And the academy encourages the creative spark. The group has held free workshops on artistic and musical topics ranging from acting to playing hand bells.

The opportunity to learn about music and theory extends to members of Rubright's own choirs, according to Nate Manges. The Leechburg resident is a member of both the academy's community choir and United Presbyterian of New Kensington's church choir.

“She teaches in a way that can be very universally applied. I'm always learning something new,” he said. “Really (participating in the

choirs) is a way to serve your community and learn at the same time.”

The academy's choir is available to perform at private events; a donation is asked. Songs for private events are tailored to the special day. For example, at a birthday party, Rubright will seek out music that highlights some of the birthday boy's or girl's favorite things.

Whatever the occasion, Rubright finds her efforts with the academy coming full circle.

“I love people. I love music and I love to encourage people to be their best,” she said. “In helping others, we help ourselves.”

Julie E. Martin is a freelance writer for Trib Total Media.

TribLIVE commenting policy

You are solely responsible for your comments and by using you agree to our Terms of Service.

We moderate comments. Our goal is to provide substantive commentary for a general readership. By screening submissions, we provide a space where readers can share intelligent and informed commentary that enhances the quality of our news and information.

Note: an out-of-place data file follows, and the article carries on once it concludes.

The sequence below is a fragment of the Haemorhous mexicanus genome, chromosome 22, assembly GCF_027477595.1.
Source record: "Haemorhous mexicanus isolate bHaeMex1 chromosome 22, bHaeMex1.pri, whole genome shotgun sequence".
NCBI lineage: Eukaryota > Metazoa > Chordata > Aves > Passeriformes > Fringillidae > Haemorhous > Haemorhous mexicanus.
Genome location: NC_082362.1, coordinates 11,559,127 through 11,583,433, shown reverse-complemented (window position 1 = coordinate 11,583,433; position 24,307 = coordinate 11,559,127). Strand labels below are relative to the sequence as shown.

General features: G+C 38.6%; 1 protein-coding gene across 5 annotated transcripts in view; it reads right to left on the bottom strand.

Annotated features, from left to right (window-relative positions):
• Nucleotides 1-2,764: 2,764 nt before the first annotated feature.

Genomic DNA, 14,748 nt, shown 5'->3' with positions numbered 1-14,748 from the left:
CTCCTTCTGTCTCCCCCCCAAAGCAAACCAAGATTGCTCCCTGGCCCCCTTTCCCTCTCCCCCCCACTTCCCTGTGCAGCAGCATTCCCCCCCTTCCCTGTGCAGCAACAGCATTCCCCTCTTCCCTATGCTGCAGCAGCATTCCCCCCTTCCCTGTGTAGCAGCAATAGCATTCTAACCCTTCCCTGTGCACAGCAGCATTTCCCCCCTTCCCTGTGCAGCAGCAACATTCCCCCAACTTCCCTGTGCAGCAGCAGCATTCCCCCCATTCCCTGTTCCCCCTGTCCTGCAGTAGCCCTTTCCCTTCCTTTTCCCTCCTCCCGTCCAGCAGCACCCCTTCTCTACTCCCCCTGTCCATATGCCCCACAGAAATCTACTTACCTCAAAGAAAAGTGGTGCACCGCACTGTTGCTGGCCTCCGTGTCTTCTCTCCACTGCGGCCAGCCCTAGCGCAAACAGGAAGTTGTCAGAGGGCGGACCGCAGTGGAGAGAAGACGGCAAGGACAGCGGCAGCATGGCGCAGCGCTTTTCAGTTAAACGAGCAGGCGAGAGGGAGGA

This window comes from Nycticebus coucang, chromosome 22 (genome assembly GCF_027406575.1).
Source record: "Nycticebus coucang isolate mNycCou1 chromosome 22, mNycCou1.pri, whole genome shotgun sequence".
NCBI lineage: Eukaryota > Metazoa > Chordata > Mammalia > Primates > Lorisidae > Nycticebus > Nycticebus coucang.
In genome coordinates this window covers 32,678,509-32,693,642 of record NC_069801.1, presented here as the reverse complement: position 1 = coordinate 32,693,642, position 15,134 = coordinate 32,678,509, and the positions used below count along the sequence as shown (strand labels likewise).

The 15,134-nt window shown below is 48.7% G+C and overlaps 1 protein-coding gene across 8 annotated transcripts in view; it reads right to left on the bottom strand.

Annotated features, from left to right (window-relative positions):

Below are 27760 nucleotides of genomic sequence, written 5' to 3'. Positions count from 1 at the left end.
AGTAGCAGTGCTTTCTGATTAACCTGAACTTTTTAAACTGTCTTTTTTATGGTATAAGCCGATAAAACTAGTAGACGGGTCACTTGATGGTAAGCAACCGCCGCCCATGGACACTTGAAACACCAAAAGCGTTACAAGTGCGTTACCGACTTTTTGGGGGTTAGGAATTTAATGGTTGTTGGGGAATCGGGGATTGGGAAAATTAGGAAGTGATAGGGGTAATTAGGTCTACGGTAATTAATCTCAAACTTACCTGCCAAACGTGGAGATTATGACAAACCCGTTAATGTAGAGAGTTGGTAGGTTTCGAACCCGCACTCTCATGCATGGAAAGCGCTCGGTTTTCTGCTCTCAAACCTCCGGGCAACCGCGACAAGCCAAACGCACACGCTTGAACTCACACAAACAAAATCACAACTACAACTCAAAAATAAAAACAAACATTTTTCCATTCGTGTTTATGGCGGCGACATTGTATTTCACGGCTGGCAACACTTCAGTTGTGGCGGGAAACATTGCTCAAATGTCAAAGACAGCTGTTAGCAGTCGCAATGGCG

While most comments will be posted if they are on-topic and not abusive, moderating decisions are subjective. We will make them as carefully and consistently as we can. Because of the volume of reader comments, we cannot review individual moderation decisions with readers.

We value thoughtful comments representing a range of views that make their point quickly and politely. We make an effort to protect discussions from repeated comments either by the same reader or different readers

We follow the same standards for taste as the daily newspaper. A few things we won't tolerate: personal attacks, obscenity, vulgarity, profanity (including expletives and letters followed by dashes), commercial promotion, impersonations, incoherence, proselytizing and SHOUTING. Don't include URLs to Web sites.

We do not edit comments. They are either approved or deleted. We reserve the right to edit a comment that is quoted or excerpted in an article. In this case, we may fix spelling and punctuation.

We welcome strong opinions and criticism of our work, but we don't want comments to become bogged down with discussions of our policies and we will moderate accordingly.

We appreciate it when readers and people quoted in articles or blog posts point out errors of fact or emphasis and will investigate all assertions. But these suggestions should be sent via e-mail. To avoid distracting other readers, we won't publish comments that suggest a correction. Instead, corrections will be made in a blog post or in an article.